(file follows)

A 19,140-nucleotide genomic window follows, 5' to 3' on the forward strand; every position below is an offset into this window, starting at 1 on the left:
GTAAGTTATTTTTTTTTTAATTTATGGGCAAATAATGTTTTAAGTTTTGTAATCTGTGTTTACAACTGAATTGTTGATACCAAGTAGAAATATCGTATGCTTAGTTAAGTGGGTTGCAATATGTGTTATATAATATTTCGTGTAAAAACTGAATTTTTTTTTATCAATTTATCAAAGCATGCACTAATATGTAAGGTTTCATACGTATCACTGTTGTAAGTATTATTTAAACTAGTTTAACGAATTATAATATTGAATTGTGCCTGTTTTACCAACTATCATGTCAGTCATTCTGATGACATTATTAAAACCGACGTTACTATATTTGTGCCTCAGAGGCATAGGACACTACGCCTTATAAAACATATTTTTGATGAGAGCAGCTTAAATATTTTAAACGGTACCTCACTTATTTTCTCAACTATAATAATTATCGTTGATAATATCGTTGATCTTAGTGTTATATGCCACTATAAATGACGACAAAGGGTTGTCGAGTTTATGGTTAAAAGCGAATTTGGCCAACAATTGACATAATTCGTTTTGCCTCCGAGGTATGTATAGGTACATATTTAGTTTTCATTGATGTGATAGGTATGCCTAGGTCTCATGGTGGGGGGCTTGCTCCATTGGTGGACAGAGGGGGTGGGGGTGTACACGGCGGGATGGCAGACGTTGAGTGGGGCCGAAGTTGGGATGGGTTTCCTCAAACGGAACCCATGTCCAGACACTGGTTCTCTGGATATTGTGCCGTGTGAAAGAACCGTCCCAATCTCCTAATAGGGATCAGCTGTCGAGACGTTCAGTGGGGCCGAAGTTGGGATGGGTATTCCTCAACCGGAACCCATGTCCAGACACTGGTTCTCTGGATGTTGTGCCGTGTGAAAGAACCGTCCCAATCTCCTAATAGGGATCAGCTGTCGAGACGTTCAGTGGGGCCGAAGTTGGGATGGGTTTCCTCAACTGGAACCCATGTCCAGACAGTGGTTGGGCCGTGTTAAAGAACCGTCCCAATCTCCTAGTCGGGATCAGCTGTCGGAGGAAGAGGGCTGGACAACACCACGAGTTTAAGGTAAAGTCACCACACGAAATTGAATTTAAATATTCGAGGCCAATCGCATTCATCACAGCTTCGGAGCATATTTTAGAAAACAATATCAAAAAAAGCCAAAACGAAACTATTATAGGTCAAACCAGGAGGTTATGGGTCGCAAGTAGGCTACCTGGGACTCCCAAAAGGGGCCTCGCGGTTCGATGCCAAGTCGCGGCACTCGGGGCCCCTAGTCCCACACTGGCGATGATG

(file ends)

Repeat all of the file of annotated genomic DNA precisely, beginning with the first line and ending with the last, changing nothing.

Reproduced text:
A 19,140-nucleotide genomic window follows, 5' to 3' on the forward strand; every position below is an offset into this window, starting at 1 on the left:
GTAAGTTATTTTTTTTTTAATTTATGGGCAAATAATGTTTTAAGTTTTGTAATCTGTGTTTACAACTGAATTGTTGATACCAAGTAGAAATATCGTATGCTTAGTTAAGTGGGTTGCAATATGTGTTATATAATATTTCGTGTAAAAACTGAATTTTTTTTTATCAATTTATCAAAGCATGCACTAATATGTAAGGTTTCATACGTATCACTGTTGTAAGTATTATTTAAACTAGTTTAACGAATTATAATATTGAATTGTGCCTGTTTTACCAACTATCATGTCAGTCATTCTGATGACATTATTAAAACCGACGTTACTATATTTGTGCCTCAGAGGCATAGGACACTACGCCTTATAAAACATATTTTTGATGAGAGCAGCTTAAATATTTTAAACGGTACCTCACTTATTTTCTCAACTATAATAATTATCGTTGATAATATCGTTGATCTTAGTGTTATATGCCACTATAAATGACGACAAAGGGTTGTCGAGTTTATGGTTAAAAGCGAATTTGGCCAACAATTGACATAATTCGTTTTGCCTCCGAGGTATGTATAGGTACATATTTAGTTTTCATTGATGTGATAGGTATGCCTAGGTCTCATGGTGGGGGGCTTGCTCCATTGGTGGACAGAGGGGGTGGGGGTGTACACGGCGGGATGGCAGACGTTGAGTGGGGCCGAAGTTGGGATGGGTTTCCTCAAACGGAACCCATGTCCAGACACTGGTTCTCTGGATATTGTGCCGTGTGAAAGAACCGTCCCAATCTCCTAATAGGGATCAGCTGTCGAGACGTTCAGTGGGGCCGAAGTTGGGATGGGTATTCCTCAACCGGAACCCATGTCCAGACACTGGTTCTCTGGATGTTGTGCCGTGTGAAAGAACCGTCCCAATCTCCTAATAGGGATCAGCTGTCGAGACGTTCAGTGGGGCCGAAGTTGGGATGGGTTTCCTCAACTGGAACCCATGTCCAGACAGTGGTTGGGCCGTGTTAAAGAACCGTCCCAATCTCCTAGTCGGGATCAGCTGTCGGAGGAAGAGGGCTGGACAACACCACGAGTTTAAGGTAAAGTCACCACACGAAATTGAATTTAAATATTCGAGGCCAATCGCATTCATCACAGCTTCGGAGCATATTTTAGAAAACAATATCAAAAAAAGCCAAAACGAAACTATTATAGGTCAAACCAGGAGGTTATGGGTCGCAAGTAGGCTACCTGGGACTCCCAAAAGGGGCCTCGCGGTTCGATGCCAAGTCGCGGCACTCGGGGCCCCTAGTCCCACACTGGCGATGATG